3.1 Intro and News: Changed the agenda to continue the discussion of Queues and Schedulers. See the sixth item on the agenda (item 3.6, below).
3.2 ICIM: IPSP Policy Model Presentation, Lee Rafalow:
-Lee suggests that we harmonize among the various document authors on appropriate re-usable components for packet classification, across the several documents which address this.
-See Lee's charts for his review of the IPSP (ICIM) Model.
* Basic model structure
* Filter-based conditions
* Actions, Proposals, and Transforms
-Differences between the multiple models that do packet classification were reviewed. Lee noted the different objectives for each model, which motivated the different approaches. See the charts.
-Semantics of subclassed condition class, as used in the ipsp's icim model, are specific to the ipsec negotiation, which can change from true to false, as more info is received about the security association. This is a different semantic than in the case of QOS.
-Grouping differences were also discussed.
-Evaluation order is always determined ahead of time, in IPsec policy. This is always mandatory, but the semantic is different from the mandatory semantic in the rest of the policy model. The semantic is: "Try this first, and if it does not work try the next one."
-Roles: As used in the policy model, roles represent a binding of policy to interfaces. This is not the appropriate semantic for IPsec, so the PolicyRole object was not used. Instead, the ipsp icim model uses IdentityContexts.
-The IPSP model is more oriented toward individual device policy, like QDDIM, rather than the domain level, like QPIM, but the IPSP model derives from the policy classes, like QPIM does.
* Strassner: QPIM differences have to do with the reusability of the classes, without binding to specific devices.
* Ron Cohen: Sequenced actions: There is a similar function in QPIM, with a selector, for path messages. Suggests we take a look at whether we should have the same basic approach in both QPIM and IPSP's ICIM
* ICIM is a model for the PDP to PEP configuration function; it is not a domain level model
* Rules are "leaf" objects in the IPSP's ICIM model
3.3 Applying and Linking Policy Discussion (including the discussion about packet classification)
-Proposed objective: Harmonize the reusable components across the documents which describe how to represent policy for packet classification, or clearly document why there are differences, due to different design points, different disciplines, etc. Are the semantics really different?
-Walter Weiss: Questions whether the IPSP's ICIM model should be handling both levels in one model. Conditions and Actions, can one thing be both?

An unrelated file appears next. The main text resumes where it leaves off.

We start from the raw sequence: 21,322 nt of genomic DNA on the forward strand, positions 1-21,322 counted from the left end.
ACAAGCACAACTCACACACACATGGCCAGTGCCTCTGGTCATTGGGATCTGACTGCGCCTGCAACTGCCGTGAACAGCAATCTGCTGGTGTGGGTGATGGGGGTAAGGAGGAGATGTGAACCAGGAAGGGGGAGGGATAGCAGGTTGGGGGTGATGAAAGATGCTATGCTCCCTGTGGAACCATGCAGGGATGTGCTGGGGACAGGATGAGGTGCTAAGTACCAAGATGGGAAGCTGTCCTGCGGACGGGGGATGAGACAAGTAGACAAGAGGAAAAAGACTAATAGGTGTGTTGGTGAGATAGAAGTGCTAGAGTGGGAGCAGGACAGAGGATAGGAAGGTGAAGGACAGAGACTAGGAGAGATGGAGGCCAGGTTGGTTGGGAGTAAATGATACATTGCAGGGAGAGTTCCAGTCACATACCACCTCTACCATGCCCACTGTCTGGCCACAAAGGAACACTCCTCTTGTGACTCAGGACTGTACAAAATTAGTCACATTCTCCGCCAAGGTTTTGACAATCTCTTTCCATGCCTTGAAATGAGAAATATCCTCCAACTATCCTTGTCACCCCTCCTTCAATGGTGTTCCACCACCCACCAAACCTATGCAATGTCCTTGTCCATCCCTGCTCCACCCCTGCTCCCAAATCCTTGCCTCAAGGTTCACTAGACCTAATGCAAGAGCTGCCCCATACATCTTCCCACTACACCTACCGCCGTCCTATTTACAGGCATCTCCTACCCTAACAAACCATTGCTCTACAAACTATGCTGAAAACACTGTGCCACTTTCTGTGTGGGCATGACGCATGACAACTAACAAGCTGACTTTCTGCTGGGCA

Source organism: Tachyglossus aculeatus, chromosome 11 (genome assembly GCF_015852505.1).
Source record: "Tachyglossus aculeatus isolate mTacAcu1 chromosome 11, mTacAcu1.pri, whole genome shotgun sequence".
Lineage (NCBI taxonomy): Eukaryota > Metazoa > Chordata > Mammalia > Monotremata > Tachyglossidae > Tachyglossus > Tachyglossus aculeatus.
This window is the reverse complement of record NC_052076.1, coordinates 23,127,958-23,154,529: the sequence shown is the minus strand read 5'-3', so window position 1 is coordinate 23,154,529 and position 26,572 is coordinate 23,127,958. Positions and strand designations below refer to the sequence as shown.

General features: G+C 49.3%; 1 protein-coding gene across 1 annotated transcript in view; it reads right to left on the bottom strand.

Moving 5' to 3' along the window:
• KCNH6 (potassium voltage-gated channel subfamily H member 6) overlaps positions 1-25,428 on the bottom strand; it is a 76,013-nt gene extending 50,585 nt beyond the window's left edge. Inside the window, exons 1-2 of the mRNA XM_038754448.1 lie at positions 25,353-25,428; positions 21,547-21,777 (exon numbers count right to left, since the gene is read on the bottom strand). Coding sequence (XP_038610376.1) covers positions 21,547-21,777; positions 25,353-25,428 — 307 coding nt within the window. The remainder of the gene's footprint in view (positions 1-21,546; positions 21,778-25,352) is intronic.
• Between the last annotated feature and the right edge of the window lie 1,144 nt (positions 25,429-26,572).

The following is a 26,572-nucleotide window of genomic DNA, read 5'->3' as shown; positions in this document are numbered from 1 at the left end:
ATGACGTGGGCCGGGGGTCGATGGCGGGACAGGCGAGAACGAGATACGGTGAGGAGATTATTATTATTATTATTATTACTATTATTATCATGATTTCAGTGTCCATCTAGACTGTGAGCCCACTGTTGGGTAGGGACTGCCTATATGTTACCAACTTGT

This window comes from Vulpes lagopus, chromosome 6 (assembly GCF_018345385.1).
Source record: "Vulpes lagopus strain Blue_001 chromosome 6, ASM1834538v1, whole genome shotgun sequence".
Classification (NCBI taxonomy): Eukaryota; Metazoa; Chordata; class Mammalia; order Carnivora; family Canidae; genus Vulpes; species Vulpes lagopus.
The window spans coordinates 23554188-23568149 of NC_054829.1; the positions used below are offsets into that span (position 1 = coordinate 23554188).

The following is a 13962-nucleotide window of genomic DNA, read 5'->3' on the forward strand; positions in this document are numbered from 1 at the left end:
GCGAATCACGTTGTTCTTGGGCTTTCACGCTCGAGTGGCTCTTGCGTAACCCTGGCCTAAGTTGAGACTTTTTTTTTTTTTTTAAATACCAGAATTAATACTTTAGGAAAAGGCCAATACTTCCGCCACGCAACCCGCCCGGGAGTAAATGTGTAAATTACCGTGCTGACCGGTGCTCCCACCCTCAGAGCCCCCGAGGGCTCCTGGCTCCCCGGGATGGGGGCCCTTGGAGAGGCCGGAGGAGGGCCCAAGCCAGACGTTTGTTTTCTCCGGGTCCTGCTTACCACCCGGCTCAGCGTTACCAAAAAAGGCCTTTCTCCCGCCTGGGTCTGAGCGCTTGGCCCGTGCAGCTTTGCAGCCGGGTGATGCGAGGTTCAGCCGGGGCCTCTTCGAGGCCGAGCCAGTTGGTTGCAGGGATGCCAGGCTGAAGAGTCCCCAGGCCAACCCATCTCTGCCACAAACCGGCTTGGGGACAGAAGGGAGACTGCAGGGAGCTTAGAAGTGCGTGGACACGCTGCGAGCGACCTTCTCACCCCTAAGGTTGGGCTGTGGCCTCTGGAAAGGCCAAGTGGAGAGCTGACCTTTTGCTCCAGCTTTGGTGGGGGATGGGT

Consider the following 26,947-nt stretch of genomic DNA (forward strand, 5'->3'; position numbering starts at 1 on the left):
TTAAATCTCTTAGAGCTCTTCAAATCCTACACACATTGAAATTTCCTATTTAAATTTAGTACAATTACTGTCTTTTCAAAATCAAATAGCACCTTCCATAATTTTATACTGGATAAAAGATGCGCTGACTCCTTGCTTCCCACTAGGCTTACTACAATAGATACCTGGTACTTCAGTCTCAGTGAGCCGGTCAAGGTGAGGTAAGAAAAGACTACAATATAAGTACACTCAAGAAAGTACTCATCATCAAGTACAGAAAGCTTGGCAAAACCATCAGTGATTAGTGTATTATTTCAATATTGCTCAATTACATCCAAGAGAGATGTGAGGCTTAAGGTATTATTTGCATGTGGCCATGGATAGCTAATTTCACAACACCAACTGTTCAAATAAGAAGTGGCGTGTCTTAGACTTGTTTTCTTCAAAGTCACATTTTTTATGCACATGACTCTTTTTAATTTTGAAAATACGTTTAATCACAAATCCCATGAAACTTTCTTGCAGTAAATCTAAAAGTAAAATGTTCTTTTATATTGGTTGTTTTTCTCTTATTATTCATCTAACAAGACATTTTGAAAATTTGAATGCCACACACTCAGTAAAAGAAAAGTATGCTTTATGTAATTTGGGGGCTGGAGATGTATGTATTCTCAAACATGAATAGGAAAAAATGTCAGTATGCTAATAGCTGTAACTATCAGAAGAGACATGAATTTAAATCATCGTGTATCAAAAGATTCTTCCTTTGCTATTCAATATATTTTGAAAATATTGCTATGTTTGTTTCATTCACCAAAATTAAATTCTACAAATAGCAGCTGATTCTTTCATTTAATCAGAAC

-A work effort is proposed: mapping the different approaches, one to the other.
-Reuse of instances vs. reuse of classes: this motivates some of the differences in QPIM.
-The usefulness of the QPIM "atoms" approach might drive the QPIM method of representing filters, as being different from other models. On the other hand, maybe convergence of documentation is called for: perhaps a single document which describes the generic approaches, and when each is called for: single field generic (filter entry), variables/operators/values (QPIM), single field specific (ICIM), multi-field specific (6-tuple).
-A separate document is proposed to split out the portion of QPIM that documents functions, such as packet classification, that can be re-used across multiple disciplines, with an explanation of the different approaches that remain, if they do indeed remain after the attempt to harmonize them. The current authors of the QPIM document will take the lead with this effort, but volunteers are encouraged, as well. We may do this in a two-step process, with the current authors taking the first shot at the generic document.
-The MPLS needs for packet classification should also be taken into account, since this is also valuable experience that we can learn from for the purpose of coming up with a generic approach.
-Example: "Source Port = 80" appears to be in all the models.
-There is controversy about this point: The distinctions between QPIM and QDDIM may be defensible, given the difference in their scope (network domain-wide scope, vs. device level scope), but what about ICIM (the IPSP's model), which appears to be device-level? But we should be able to articulate the reason that any differences remain, if we can.
-The topic of policy languages came up. This is not in our charter, but Andrea suggested we might want to look at the language constructs developed by Morris Sloman at Imperial College in London.
-There was also a question about how SNMP handles differences in mibs. Does the SNMP area directorate push back on working groups that taken different approaches to the same problem?
Bert: Yes, the Ops and Management area pushes back on working groups that want to go a different way, but the AD's are not always successful in pushing for common approaches. Despite the best of intentions, there are mibs that provide duplicate function in different ways.